Mammalian prey includes black rats, Ryukyu flying foxes and young Ryukyu wild boar. Their prey also includes a wide range of birds, such as the spot-billed duck, slaty-legged crake, Eurasian scops-owl, pale thrush, and white-breasted waterhen. Reptiles include various types of snakes and Kishinoue’s giant skink. They are also known to hunt Sakishima rice frogs, yellow-spotted crickets and crabs. As their hunting grounds tend to be in swamps or on shores, they sometimes swim and dive to catch water birds, fish, and freshwater prawns.
When eating birds that are larger than a dusky thrush, most types of cats will pluck the feathers and then eat it, but the Iriomote cat will eat even large birds whole without removing the feathers. “How big is a dusky thrush Ed?”….no idea Osc… let me just look that up.

a pair of iromote cats in captivity

A Pair of Irimote cats, likely to be in captivity

Photograph: Source Unknown

Since the Iriomote cat mainly inhabits the lowland coastal regions of the island, the cat is in direct conflict with the island’s human population. Recent estimates have put the total Iriomote cat population to be as low as 100 individuals. The threats to this rare cat are loss of habitat, growing competition from the island’s feral cat population, and tourism.

Names

The Iriomote cat (Prionailurus bengalensis iriomotensis) was discovered in 1965 by Yukio Togawa (戸川幸夫 Togawa Yukio), an author who specialized in works about animals. In 1967, it was first described by Yoshinori Imaizumi, director of the zoological department of the National Museum of Nature and Science in Tokyo. However before its scientific discovery, the Iriomote cat was known locally by various beautiful names. In Japanese, the cat is called Iriomote-yamaneko (西表山猫, “Iriomote mountain cat”). In local dialects of the Yaeyama language, it is known as yamamayaa (ヤママヤー, “the cat in the mountain”), yamapikaryaa (ヤマピカリャー, “that which shines on the mountain”), and meepisukaryaa (メーピスカリャー, “that which has flashing eyes”).

This small cat has been listed as critically endangered on the IUCN Red List since 2008, as the only population comprises fewer than 250 adult individuals and is considered declining. As of 2007, there were an estimated 100–109 individuals remaining. It is certainly one of the rarest of cats, with its entire population contained on one Japanese island.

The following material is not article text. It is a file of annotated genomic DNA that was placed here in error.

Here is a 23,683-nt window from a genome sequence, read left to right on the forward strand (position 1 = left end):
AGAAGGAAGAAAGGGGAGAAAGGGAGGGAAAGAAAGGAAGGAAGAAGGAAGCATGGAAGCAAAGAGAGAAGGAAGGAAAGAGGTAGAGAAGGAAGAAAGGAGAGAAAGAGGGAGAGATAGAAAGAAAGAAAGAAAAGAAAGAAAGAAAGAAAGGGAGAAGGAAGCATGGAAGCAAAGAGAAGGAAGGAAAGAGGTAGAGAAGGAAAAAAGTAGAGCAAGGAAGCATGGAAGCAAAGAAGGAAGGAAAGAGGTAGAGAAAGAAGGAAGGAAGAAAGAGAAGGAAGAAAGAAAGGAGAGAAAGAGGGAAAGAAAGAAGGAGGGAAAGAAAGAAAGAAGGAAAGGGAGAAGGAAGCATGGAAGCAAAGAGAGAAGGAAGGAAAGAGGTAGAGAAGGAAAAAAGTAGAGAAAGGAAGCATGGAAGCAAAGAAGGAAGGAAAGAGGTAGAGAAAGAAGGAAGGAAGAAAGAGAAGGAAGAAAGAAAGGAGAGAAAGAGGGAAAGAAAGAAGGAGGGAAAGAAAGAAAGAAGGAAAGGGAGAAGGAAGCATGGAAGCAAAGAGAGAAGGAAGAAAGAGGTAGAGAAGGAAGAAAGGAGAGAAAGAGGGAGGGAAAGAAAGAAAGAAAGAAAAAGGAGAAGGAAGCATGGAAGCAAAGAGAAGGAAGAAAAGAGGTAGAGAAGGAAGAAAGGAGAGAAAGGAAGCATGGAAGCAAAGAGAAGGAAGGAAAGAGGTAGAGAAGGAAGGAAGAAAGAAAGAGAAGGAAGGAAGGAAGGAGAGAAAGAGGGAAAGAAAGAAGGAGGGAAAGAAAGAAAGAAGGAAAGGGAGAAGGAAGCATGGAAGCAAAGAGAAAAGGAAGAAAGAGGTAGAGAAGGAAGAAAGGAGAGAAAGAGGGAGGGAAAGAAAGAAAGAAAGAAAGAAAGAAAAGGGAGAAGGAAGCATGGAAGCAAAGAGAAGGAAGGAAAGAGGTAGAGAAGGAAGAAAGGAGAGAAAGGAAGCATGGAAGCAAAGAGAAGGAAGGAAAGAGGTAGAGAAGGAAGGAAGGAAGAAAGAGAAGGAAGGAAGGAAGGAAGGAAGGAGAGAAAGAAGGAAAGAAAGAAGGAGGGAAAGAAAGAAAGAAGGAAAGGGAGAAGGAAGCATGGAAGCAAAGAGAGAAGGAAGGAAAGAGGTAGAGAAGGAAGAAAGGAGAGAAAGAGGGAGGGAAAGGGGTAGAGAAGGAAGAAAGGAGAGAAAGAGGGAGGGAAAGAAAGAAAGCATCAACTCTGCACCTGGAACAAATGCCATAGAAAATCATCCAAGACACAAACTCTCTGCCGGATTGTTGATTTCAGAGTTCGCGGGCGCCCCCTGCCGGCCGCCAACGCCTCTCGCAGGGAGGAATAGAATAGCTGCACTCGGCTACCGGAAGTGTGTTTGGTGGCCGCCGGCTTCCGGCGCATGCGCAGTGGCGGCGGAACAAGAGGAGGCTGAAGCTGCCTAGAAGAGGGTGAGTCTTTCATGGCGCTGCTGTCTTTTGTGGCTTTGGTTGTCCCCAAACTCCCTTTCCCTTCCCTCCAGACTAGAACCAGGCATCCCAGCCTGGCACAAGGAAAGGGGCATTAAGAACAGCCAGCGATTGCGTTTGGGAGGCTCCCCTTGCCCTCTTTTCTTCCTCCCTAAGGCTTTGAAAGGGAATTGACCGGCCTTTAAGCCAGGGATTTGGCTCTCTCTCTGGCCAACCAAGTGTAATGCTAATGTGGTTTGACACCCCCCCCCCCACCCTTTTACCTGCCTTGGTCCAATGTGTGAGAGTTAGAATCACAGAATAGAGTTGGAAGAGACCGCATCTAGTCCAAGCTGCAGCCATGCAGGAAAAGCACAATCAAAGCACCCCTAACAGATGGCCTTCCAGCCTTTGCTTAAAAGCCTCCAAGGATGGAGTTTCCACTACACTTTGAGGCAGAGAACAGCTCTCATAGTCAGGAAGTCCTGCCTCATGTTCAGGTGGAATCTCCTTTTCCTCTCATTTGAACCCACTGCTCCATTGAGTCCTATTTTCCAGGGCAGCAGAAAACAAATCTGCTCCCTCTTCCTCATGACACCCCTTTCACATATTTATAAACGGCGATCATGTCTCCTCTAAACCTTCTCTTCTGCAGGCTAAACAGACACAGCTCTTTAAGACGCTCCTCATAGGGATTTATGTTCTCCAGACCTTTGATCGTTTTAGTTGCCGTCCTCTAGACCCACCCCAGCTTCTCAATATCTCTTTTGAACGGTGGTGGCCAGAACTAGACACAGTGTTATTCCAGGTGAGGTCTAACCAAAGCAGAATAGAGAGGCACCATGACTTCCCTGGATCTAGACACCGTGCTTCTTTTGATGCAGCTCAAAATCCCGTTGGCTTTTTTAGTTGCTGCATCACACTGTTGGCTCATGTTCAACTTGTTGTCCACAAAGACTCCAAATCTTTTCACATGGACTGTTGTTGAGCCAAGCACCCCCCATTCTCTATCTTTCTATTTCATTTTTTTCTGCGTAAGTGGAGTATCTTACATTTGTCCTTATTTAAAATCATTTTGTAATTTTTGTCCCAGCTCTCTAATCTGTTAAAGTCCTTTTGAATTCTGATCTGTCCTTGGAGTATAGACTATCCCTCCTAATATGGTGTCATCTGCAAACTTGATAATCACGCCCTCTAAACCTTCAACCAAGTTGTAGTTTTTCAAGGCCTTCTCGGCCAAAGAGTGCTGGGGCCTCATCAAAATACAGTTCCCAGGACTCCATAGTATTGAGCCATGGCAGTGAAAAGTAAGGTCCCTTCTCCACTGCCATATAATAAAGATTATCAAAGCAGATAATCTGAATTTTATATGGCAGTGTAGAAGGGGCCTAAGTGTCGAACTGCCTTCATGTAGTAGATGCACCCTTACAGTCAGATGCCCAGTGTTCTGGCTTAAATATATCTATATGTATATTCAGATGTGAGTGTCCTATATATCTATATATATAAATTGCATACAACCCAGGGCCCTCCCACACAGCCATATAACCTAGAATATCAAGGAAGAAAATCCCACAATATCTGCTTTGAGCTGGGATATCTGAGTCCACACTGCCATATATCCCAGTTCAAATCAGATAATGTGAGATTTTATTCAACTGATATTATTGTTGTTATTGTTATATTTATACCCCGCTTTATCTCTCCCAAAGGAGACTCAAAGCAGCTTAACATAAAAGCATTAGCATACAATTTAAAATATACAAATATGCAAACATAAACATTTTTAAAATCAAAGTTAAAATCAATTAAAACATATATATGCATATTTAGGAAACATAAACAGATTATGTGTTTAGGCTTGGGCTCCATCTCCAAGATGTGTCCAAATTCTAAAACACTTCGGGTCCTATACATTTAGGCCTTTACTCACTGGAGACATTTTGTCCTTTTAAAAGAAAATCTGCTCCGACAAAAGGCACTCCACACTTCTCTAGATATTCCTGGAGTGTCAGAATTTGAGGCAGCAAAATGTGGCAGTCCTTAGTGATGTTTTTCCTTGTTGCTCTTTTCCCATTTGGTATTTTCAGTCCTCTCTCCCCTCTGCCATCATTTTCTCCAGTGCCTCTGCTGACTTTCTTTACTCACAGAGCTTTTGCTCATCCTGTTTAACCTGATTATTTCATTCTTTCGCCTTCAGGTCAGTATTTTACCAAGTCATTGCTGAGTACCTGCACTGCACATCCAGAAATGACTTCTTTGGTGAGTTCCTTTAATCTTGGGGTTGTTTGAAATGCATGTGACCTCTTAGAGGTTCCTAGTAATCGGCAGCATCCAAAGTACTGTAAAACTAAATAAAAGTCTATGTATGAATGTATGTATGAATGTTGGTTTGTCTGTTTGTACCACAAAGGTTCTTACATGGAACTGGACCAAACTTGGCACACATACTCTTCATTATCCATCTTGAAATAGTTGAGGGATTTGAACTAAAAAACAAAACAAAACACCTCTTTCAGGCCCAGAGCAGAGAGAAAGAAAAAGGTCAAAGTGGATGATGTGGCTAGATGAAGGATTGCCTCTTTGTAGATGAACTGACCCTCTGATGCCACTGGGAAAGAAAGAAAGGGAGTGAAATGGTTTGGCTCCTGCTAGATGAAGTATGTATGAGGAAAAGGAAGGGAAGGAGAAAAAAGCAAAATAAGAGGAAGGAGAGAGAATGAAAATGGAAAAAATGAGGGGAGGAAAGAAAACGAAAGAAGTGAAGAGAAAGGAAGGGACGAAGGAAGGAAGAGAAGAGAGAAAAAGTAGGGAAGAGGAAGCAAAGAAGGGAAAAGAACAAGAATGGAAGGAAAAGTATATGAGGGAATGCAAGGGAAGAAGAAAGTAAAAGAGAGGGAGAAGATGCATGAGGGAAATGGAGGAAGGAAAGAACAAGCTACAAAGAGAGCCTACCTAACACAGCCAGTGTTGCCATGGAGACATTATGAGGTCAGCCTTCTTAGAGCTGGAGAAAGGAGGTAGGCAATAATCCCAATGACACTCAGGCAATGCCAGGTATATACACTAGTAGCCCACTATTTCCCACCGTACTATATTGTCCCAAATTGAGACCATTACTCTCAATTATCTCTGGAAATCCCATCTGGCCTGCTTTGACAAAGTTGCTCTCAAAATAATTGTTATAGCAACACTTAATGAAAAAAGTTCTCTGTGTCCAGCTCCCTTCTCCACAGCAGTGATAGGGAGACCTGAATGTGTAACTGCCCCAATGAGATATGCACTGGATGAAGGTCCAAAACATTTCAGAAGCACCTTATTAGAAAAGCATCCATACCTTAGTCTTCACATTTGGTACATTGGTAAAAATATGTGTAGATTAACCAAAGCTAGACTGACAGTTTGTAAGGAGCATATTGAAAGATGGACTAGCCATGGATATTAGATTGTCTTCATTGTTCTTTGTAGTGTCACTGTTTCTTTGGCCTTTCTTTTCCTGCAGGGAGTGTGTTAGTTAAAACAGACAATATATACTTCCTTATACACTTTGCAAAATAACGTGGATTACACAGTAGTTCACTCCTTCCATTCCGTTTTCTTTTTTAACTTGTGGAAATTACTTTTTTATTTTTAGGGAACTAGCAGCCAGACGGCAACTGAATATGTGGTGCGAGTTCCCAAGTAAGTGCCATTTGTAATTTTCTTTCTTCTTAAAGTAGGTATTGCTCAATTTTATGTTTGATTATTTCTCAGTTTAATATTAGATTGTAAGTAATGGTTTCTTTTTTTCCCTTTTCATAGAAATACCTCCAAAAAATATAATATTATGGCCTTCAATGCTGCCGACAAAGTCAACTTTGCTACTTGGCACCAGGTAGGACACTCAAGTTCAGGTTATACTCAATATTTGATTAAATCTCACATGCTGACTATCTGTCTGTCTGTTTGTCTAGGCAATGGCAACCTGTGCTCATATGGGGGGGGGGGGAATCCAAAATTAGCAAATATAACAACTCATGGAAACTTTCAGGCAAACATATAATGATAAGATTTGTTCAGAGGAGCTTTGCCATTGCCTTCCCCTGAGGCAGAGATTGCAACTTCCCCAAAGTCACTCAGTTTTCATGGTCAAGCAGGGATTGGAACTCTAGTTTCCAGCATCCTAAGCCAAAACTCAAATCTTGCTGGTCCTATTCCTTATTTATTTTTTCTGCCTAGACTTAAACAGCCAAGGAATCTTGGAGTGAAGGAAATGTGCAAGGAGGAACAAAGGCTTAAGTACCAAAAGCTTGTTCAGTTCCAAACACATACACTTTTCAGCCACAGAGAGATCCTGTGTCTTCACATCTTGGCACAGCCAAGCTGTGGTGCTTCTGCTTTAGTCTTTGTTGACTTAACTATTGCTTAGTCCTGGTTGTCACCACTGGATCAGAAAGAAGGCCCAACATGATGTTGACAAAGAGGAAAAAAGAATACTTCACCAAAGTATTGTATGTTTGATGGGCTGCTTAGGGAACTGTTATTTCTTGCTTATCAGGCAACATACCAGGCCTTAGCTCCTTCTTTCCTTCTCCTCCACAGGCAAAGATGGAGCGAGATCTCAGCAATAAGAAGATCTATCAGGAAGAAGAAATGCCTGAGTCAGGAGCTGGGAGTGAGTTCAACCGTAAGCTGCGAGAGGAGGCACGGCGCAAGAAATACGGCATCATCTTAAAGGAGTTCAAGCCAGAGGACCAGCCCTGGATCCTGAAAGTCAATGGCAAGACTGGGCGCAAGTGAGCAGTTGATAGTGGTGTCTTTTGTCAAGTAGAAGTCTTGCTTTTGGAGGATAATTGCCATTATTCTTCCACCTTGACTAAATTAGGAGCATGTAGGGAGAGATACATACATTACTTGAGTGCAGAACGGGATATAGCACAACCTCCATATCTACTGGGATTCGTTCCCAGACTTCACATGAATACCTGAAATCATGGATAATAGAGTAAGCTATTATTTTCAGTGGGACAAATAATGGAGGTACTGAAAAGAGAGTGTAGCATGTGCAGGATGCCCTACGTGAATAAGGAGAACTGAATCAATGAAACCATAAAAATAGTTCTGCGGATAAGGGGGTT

Source: From Wikipedia & others

Myths of the Raas Cat

Cat of the Month ~ May 2017

The Raas cat is a native animal on the Indonesian island of Raas in East Java. The Rass Cat is also known as a Busok or Buso Madura (or just Madura) cat. It is said that the Raas cat is from a pure breed line without mixed genes from other cat races. However this cat is not yet recognised by Tica as a cat breed.

Blue Raas Cat
Blue coated Raas cat
Photograph: Indonesian Wikipedia, GFDL

Raas village cats are considered very special and are highly protected by local inhabitants who, it is said, prevent export of these cats from the island shores. They are known to the islanders as either “Cat Buso” (grey cat), or “Cat Madura” (blue cat). It is believed the blue-gray or Maew Boran stock had been taken to the island on trading ships many years ago.

The Madura breed is now in decline and this has been documented in a study carried out by Lesley Morgan (ACF – Australia) and Dr. Ronny Rachman Noor (Faculty of Animal Science, Bogor Agricultural University). The study also concluded that these cats may be descended from the Korat cat breed and that they are now a closed colony of bobtailed blue cats. It appears that the declining numbers of cats of this type on both Raas and on Madura suggest a high degree of in-breeding and weakening of the breed. A further trait of these cats is that some have cinnamon coat color. These are rarer to find and known as Amethyst Raas.

Amethyst Raas Cat
Amethyst Raas Cat.
Photograph: Indonesian Wikipedia, GFDL
The study continues: ‘…the cats posture and the triangular facial shape are similar to the ‘leopard’. The cats are large with a medium length tail with a visible bend or kink at the end. The true Madura cat (buso) is solid gray often with lavender nose leather. A few so-called Madura cats found on Madura Island have brown sepia, mink and colourpoint patterns as well as blue bi-colours. This is due to mating with local cats in the region’. The study goes on to mention the variety of cross-bred cats found on the surrounding islands, including; Korat, Burmese, Tonkinese (mink) and Siamese. Each of these had kinked tails typical of the Raas cat which further shows that cross breeding has occurred.
‘Busok’ (Blue cats) from Raas Island are kept on the neighbouring Island of Madura
Photograph: Indonesian Wikipedia, GFDL

There are several myths surrounding the Raas breed. It is said that:

  • the Raas cat is believed to have a sixth sense
  • the true Madurese paint (i.e. cat) originating from Raas Island, may only be kept by ‘important’ people such as religious leaders and high ranking government officials.
  • anyone attempting to smuggle a cat from Raas island (especially if they are an unmarried person,) will find … “their boat sinking!”
  • if the said person survives the shipwreck then that person will instead be dogged with misfortune.

For more information on the Raas cat visit the official Site of the Raas Cat. Please note that a web page translation may be required.

Egyptian Mau

Cat of the Month ~ August 2015
Mau

A young Egyptian Mau

monacocattery.com